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Animaniacs Interview: Maurice LaMarche & Rob Paulsen on Pinky and the Brain

ComingSoon Senior Editor Spencer Legacy spoke with Animaniacs stars Maurice LaMarche and Rob Paulsen about the revival’s final season. The duo spoke about returning to Pinky and the Brain and their hopes for a feature film. Animaniacs Season 3 premieres on Hulu on February 17.

“Yakko, Wakko, and Dot return with an all-new season of laughs, songs, pop culture parodies, and enough zany antics to fill a water tower (or at least 10 episodes!). Pinky and Brain’s never-ending plans to take over the world journey them to the ends of new lands, deserts, and even the space-time continuum,” reads the new season’s synopsis. “And while new friends, Starbox and Cindy continue their play date, the Warner siblings must battle their way out of a video game, learn the secrets of being a teen influencer, and escape a mad scientist’s island all while finding time to teach us about the threat of global warming!”

Spencer Legacy: You’ve done so many wildly different characters throughout both your careers. What makes Pinky and the Brain stand out and what keeps bringing you back?

Rob Paulsen: Well, it’s a job. It’s a job! I owe my soul to the company store. Firstly, thank you for speaking with us. I’m often asked, “What is your favorite character?” And generally, I say, “The next one,” because it means I’m working. But honestly when you have the opportunity to invest so much into such a special character and such a special relationship that connects with — and I don’t think it’s hyperbole — hundreds of millions of people, it’s ridiculous to literally sit back and think, “Oh my God. I really, truly, had no idea of the extent to which these characters connect themselves to people’s souls only because they’re happy and joyful.”

So this is a very unique chemistry. Maurice and I are the best of friends in real life, and, I have to say, I think that energy translates into the characters.

Maurice LaMarche: Yes. I mean, I’m always honored and enamored that these characters resonate with the audience so much. I think it’s a classic comedy formula. Peter Cook and Dudley Moore nailed it as the uninformed idiot and the informed idiot. While Brain has this really high IQ and understands science like infindibulators and that type of thing, he’s not smart enough to figure out that a two-inch tall lab mouse can’t take over the world. So there’s definitely both genius and insanity there. But the formula, it’s Ralph Kramden and Ed Norton.

Rob Paulsen: Abbott and Costello!

Maurice LaMarche: It’s Abbott and Costello! It’s the two-hander, and they go through everything together and one of them is always, “What’s the matter with you?!” Or whatever. It’s truly — Rob has put it well, a love story and it’s just that one of them can’t let the other one know how much he loves him because he’s a curmudgeon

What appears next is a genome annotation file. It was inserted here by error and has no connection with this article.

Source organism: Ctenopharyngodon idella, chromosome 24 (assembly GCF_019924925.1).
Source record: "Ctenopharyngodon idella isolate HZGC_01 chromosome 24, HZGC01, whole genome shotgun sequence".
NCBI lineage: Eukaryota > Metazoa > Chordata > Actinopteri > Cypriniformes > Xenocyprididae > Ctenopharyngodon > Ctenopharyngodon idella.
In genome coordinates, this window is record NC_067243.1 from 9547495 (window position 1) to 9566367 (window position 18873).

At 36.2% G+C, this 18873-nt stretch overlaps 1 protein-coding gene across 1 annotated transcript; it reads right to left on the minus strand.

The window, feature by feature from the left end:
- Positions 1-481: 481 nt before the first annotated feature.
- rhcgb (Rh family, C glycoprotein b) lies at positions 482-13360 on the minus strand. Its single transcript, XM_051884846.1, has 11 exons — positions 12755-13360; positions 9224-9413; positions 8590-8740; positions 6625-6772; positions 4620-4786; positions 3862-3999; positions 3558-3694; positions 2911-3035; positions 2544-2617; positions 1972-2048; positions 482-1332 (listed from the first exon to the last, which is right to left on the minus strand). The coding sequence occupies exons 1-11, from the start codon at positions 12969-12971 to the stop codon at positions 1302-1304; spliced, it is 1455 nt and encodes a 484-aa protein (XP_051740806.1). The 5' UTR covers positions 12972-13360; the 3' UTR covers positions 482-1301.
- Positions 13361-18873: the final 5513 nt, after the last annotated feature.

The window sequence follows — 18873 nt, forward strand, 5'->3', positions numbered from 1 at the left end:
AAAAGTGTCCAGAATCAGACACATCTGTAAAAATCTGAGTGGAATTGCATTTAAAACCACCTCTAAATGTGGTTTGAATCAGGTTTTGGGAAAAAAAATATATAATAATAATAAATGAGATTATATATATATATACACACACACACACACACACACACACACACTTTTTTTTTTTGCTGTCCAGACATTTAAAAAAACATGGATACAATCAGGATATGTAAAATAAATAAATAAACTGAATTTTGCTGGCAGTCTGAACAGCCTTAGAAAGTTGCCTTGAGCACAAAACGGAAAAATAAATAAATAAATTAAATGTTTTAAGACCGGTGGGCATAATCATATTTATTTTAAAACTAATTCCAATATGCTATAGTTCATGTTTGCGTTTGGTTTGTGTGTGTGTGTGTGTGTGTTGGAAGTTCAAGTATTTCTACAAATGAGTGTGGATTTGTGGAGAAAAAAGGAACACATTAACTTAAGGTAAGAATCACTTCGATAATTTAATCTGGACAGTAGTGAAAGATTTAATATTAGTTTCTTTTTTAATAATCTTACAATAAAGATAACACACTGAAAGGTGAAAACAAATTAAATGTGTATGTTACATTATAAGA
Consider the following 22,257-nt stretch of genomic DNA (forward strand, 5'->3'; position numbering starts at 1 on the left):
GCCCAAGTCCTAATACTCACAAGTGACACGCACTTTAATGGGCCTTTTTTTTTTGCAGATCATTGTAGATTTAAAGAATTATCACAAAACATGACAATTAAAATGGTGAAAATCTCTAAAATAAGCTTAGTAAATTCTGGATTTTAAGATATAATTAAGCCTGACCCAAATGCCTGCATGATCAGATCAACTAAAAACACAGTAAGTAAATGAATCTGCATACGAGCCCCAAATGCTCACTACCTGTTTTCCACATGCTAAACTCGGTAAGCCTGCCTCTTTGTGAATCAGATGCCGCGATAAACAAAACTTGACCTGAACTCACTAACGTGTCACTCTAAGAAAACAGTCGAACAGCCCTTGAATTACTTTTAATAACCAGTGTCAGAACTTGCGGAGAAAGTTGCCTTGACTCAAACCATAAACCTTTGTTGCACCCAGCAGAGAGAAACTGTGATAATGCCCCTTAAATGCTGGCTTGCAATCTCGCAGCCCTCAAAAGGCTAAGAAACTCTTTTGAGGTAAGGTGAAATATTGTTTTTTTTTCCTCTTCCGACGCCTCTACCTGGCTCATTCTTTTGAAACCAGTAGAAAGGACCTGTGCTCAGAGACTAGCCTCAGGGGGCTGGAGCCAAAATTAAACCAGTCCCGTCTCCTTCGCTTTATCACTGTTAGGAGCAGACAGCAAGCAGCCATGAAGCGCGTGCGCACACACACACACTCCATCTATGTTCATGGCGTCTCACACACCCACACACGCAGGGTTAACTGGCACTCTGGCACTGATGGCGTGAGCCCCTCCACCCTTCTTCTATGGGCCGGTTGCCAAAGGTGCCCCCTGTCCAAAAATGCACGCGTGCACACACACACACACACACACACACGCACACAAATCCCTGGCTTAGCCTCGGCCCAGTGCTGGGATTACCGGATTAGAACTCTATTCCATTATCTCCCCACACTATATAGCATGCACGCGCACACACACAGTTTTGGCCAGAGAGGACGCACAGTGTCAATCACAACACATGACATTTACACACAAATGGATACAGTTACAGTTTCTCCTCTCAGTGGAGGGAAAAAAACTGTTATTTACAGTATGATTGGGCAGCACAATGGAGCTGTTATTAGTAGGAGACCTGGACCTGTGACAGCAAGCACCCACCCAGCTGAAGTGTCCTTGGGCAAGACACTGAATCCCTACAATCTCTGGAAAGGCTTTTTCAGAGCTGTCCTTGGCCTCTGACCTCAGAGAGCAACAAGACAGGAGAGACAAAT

Maurice, something I really wanted to ask was, though Brain’s voice was inspired by Orson Welles, for a couple of generations, that’s Brain’s voice, that’s their first association. What does that association mean to you?

Maurice LaMarche: Well, it means I’ve introduced a lot of young people to the films of Orson Welles, because even though I did the voice, because when I looked at that model sheet, I saw Welles, even though they didn’t intend for it to be Wells. Young people at conventions have said, “Because of Pinky and the Brain and because of Brain’s voice, my dad had Citizen Kane on TV one night and I went … “

Rob Paulsen: “That’s The Brain!”

Maurice LaMarche: And then they suddenly get fascinated, as they must, by Welles and his career, because it’s such a fascinating career and he is such a magnetic actor. So I’m glad through my little parodical tip of the hat to have introduced young people to a wider world of cinema.

Since this is the last season, what do you hope to be parodying in the next reboot in 2040?

Maurice LaMarche: I guess we’d be parodying adult diaper commercials, although they may not be a parody. They may be, in fact how we’re getting by.

Rob Paulsen: We have, as you can imagine, so much gratitude for just this opportunity. But if I would dare to hope, I’ve been really, really keen on the idea of a Pinky and the Brain feature.

Maurice LaMarche: I’m not keen on that at all. I wouldn’t want that! No feature film!

Rob Paulsen: Yeah Mo’s not keen on that. He wants to get back to managing an Ace Hardware, but I want to keep going. Whatever that means, because the folks — firstly, Mr. Spielberg, all the way on down — the creative folks who would take on that sort of challenge … they’re so smart and I just could not wait to see what they would come up with. Because as Mo said, we’ve got a two-hour buddy picture and trying to find out how to take over the world for God’s sake. It’s pretty cool.

Maurice LaMarche: They’ve done other classic cartoon pairings and certainly they brought Bugs Bunny back to life a couple times and Tom and Jerry. It’s not outside the realm of possibility that these characters, especially with the kind of dialogue that occurs between them, would fill out a great quest picture. So who knows, you know? I’m putting in my pitch, but, you know, not with celebrity stunt recasting.

Rob Paulsen: Maurice has always thought they would threaten to have Peter Dinklage —

Maurice LaMarche: Peter Dinklage and Russell Brand! Yeah, that’s my nightmare. I admire them both tremendously, but that’s my nightmare scenario of, “Yeah, the good news is we’re doing a Pinky and the Brain movie. The bad news is it’s Peter Dinklage and Russell Brand,” and it’s like, “Okay, well, where’s the cliff?”


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